THOMAS BACON. A mingling of despondency and cheerfulness, it will be seen, pervades this note, which shows that his afflictions very greatly depressed him. This new location of his, being near where the fresh water met the salt, in the constantly recurring tides, was a bilious, sickly one, as he had found to his cost. And who, that has lived in such a position, can need reminding, how dark and discouraging everything around one looks, when the physical system is deranged from such a cause. And there is little doubt that he was now suffering from this cause, as well as from his chornic complaint, the hernia, from which he never was relieved. Of his peculiar circumstances at this time, we know nothing. But with the living which he held, and the comfortable independence of his father-in-law,-being, besides, Lord Baltimore's domestic Chaplain, in Maryland, and the piety of which we have seen he gave such good proof, he could not long have continued to be cast down. But he mentions here a new employment, which he had added to his parochial work, in its different departments in which we have seen him, namely, “the Laws." This turns our attention to that great work of his, which will cause him to be remembered, as long as Laws shall continue to exist in Maryland.

The last edition of the Laws of the Province had been compiled and published in 1727, by William Parks, printer to the Province, and the then publisher of a newspaper in Annapolis,the earliest paper of which we have any knowledge printed in Maryland, -and a part of one of its volumes is preserved in VOL. XVII.


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the Historical Society Library. Some short time previous to Parks's publication, which was a small folio volume, yet singularly inaccurate and defective, Lord Baltimore had had an edition published in England, for the use of the Board of Commissioners of Plantations ; of this, a copy is in possession of the Rev. Dr. Hawks, of New York. But previous to this edition of Lord Baltimore's, Mr. Bacon mentions an edition of 1718, published by Andrew Bradford, in Philadelphia, and another, which was published about 1707. These were the only editions which Mr. Bacon had seen. Mr. Chief Justice Trott, of the Province of South Carolina, however, in his Preface to his “Laws of the British Plantations,” published in London, 1721, mentions an edition of the Laws of Maryland, of still older date, out of which an abridgment of the Laws of Maryland was published, in 1704. This edition, of older date, appears to be the one, a copy of which is in the possession of the Hon. J. Bozman Kerr, of Talbot. The title page but it must have been published about 1700, as no Act of the Assembly is in it, subsequent to that date.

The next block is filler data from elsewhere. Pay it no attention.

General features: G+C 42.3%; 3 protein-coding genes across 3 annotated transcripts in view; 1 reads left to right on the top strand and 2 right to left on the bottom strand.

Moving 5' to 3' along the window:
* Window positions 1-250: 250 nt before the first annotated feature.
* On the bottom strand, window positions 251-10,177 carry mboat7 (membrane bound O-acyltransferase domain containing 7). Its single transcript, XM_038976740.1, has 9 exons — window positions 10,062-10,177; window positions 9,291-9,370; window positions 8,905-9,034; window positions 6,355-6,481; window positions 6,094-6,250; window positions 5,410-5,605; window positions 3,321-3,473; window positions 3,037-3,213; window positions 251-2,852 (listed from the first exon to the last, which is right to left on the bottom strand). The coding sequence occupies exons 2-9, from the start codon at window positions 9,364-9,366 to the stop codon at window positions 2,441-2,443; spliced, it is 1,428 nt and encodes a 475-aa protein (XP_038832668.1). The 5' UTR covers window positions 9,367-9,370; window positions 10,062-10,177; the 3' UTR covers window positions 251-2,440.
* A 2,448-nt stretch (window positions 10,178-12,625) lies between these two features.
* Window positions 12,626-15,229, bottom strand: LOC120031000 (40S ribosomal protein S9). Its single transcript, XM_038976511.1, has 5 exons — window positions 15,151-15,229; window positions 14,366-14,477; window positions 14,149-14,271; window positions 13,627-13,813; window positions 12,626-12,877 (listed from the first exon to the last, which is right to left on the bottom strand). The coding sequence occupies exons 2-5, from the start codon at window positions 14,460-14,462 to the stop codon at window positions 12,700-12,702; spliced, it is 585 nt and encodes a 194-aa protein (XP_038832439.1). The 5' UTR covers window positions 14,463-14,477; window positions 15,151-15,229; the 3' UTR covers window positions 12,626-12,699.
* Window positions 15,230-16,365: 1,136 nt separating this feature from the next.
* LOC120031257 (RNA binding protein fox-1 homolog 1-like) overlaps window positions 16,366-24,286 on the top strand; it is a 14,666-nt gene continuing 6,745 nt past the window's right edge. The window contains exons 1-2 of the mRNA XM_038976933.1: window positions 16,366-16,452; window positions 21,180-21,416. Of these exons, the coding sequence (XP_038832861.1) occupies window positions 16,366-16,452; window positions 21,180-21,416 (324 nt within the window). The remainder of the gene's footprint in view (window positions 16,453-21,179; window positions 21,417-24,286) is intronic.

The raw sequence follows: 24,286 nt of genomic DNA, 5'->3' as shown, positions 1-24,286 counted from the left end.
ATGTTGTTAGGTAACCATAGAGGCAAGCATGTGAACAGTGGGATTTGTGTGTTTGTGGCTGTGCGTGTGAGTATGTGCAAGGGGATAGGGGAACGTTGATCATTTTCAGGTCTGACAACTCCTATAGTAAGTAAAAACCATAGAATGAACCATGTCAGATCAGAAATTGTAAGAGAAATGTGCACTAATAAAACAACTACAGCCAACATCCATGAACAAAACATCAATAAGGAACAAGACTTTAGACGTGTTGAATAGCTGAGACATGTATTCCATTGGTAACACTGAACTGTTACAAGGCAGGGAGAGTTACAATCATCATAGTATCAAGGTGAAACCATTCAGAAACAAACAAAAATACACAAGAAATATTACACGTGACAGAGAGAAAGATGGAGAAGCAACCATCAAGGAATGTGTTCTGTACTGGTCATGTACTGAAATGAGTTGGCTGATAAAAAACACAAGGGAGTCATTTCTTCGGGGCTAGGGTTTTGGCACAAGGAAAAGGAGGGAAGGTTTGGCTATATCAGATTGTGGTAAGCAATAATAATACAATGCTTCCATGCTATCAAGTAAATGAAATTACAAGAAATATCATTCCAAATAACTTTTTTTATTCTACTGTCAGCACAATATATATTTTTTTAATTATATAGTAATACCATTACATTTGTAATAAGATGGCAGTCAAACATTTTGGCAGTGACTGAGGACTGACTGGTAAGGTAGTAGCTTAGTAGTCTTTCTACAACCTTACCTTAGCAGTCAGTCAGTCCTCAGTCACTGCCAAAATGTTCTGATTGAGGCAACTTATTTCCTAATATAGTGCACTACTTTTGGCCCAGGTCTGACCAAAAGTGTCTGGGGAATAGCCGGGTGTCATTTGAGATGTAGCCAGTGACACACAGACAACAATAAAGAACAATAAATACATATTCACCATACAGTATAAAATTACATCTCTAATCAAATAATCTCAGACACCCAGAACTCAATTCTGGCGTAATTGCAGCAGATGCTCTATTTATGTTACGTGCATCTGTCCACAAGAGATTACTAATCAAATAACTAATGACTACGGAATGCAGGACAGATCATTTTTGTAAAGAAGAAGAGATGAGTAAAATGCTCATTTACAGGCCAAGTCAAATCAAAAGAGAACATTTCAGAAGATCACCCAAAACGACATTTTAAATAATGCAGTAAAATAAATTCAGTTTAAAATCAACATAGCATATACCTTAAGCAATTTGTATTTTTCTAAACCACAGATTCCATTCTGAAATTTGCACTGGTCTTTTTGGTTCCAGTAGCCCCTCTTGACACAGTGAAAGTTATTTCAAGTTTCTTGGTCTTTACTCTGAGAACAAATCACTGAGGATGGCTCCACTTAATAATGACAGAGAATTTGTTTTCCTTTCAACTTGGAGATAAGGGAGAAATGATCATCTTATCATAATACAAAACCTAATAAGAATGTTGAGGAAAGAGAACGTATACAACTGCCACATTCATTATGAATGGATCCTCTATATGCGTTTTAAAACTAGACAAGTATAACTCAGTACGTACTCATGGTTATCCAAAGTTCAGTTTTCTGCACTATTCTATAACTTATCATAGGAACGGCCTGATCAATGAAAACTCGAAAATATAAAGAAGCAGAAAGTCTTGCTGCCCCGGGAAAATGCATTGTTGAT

But, subsequent to Parks's edition of 1727, for now near thirty years, the knowledge of Maryland Law could only be gained from the annual publications of the Acts of the General Assembly, issued in their pamphlet form, many of which Acts had expired by their own limitations ; many others had been repealed, many amended, while many new ones had been every year enacted. All this subjected legal decisions, very often, to much uncertainty, and the Bar to much labor and perplexity.

And another thing; the General Assembly then, so far as Law enactments were concerned, were, to the Church of England, as the Episcopal Church of the Province was then called, what our Annual Convention now is ; and consequently, as all the Laws touching the rights and the support of the Clergy, the creation of parishes, or defining the powers and duties of Vestrymen, were made by the General Assembly; and as these Laws, as well as others, were often repealed, or changed, or new ones substituted in their place, it became no less a want of the Church than of the Civil Courts, to have them in one body, and in an accessible form.

In compiling such a work, Mr. Bacon was now engaged. And, as was the case with him in other enterprises for God and for his fellow-men, so here, he engaged in the work with his whole soul, and with unwearied industry and perseverance. He began with the first legislation in the Province, in 1638, and gave the titles of every Act which had been passed, by each successive Assembly, for more than one hundred and twenty years. Those which were now in force, he inserted in full. It was not, however, to be accomplished by the labor of a few weeks ; it was the work of weary years and of intense labor.

In the year 1758, Mr. Bacon gave up the parish of St. Peter's in Talbot, which had for so long a period been the scene of his labors, and, on the death of its Rector, the Rev. Mr. Hunter, was transferred to All Saints parish, Frederick County. This parish was the best living in the Province; being held to be worth £1.000 sterling. And the giving it to him, showed something of the estimate in which he was held by Lord Baltimore's Government, who held the appointment, and by whom it was made. It certainly was no small compliment, when there such men in the Province as Cradock, Brogden, Spencer, and others.

Of Mr. Bacon's ministry in All Saints, owing to the loss of the parochial records, we have learned little. His parish, in territory and population, was indeed large, being all of what was then Frederick County, North of the big Seneca River, including what is now part of Montgomery, part of Carroll, and all of Frederick, Washington, and Alleghany Counties. The population, indeed, was mostly German ; but there were three places of Church of England Worship to be served ; the two of which most distant from each other, were near forty miles apart. But in his parish he was assisted by a curate, the Rev. George Goldie, who is said to have been very eloquent, and very acceptable to the parishioners, and lived long after him, as the Rector of King and Queen Parish, St. Mary's County.

In January of 1759, two years after the date of the note in which we found the first mention of the work he was employed